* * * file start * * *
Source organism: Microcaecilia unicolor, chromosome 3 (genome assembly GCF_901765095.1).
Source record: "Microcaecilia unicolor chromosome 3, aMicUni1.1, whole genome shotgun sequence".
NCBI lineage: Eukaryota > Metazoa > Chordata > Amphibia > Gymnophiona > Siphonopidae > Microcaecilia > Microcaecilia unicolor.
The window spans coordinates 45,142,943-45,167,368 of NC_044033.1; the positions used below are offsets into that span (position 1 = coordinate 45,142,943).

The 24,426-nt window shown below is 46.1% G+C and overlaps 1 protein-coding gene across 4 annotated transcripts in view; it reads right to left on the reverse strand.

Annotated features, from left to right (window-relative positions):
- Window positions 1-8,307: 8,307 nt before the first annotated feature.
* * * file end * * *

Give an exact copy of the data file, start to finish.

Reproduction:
Source organism: Microcaecilia unicolor, chromosome 3 (genome assembly GCF_901765095.1).
Source record: "Microcaecilia unicolor chromosome 3, aMicUni1.1, whole genome shotgun sequence".
NCBI lineage: Eukaryota > Metazoa > Chordata > Amphibia > Gymnophiona > Siphonopidae > Microcaecilia > Microcaecilia unicolor.
The window spans coordinates 45,142,943-45,167,368 of NC_044033.1; the positions used below are offsets into that span (position 1 = coordinate 45,142,943).

The 24,426-nt window shown below is 46.1% G+C and overlaps 1 protein-coding gene across 4 annotated transcripts in view; it reads right to left on the reverse strand.

Annotated features, from left to right (window-relative positions):
- Window positions 1-8,307: 8,307 nt before the first annotated feature.